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Environmental connections to public health >>

Prenatal PFC exposure:<br>The weight just won't stick

Monday, August 27, 2007

nonstick.jpgThat babies are being born with man-made chemicals in their bloodstreams isn't news in these parts, but the results of two studies released this month indicate direct physical effects from prenatal exposure. Babies exposed in the womb to perfluorochemicals (PFCs) appear likely to be born slightly smaller than others.

PFCs are used in non-stick cookware (think Teflon) and stain-resistant fabric (like Scotchguard), among other things. The EPA has acknowledged that these global contaminants are a likely cause of cancer, and has encouraged manufacturers to phase the chemicals out by 2015, but (from USA Today)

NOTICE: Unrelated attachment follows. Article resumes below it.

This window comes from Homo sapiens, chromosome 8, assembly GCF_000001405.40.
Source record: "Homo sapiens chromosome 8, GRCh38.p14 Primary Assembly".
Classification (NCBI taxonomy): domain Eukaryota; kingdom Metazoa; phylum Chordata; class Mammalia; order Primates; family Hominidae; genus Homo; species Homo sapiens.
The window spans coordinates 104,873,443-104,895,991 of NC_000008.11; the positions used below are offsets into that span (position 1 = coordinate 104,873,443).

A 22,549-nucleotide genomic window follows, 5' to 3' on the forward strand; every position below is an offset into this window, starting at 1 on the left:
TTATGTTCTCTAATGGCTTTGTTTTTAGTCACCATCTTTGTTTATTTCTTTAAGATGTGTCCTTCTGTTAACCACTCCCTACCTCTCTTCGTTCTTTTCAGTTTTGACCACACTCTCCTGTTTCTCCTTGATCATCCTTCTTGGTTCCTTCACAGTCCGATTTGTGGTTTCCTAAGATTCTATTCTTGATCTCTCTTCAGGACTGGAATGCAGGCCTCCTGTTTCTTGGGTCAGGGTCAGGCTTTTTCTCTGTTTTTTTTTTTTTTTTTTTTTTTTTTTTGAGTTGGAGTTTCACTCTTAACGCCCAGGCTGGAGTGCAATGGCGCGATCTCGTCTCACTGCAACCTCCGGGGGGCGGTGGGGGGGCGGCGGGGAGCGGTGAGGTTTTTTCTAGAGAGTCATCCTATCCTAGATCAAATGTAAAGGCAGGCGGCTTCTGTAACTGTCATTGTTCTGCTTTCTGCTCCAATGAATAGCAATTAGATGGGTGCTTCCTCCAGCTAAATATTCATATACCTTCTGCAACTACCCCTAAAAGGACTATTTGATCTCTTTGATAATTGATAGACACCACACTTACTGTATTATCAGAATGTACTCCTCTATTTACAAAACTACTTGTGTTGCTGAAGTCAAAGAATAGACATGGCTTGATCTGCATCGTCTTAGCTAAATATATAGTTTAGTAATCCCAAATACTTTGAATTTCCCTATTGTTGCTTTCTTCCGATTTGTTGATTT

Leo Trasande, assistant director of Mount Sinai Center for Children's Health and the Environment in New York, says the studies suggest companies should phase out these chemicals even sooner.
Although the researchers in charge of the studies acknowledge that exposed infants' smaller size is not necessarily indicative of health problems, but that doesn't mean you should go around licking Teflon pans. The EPA advises that it's wise to limit exposure to PFCs, even if all the results aren't in yet.


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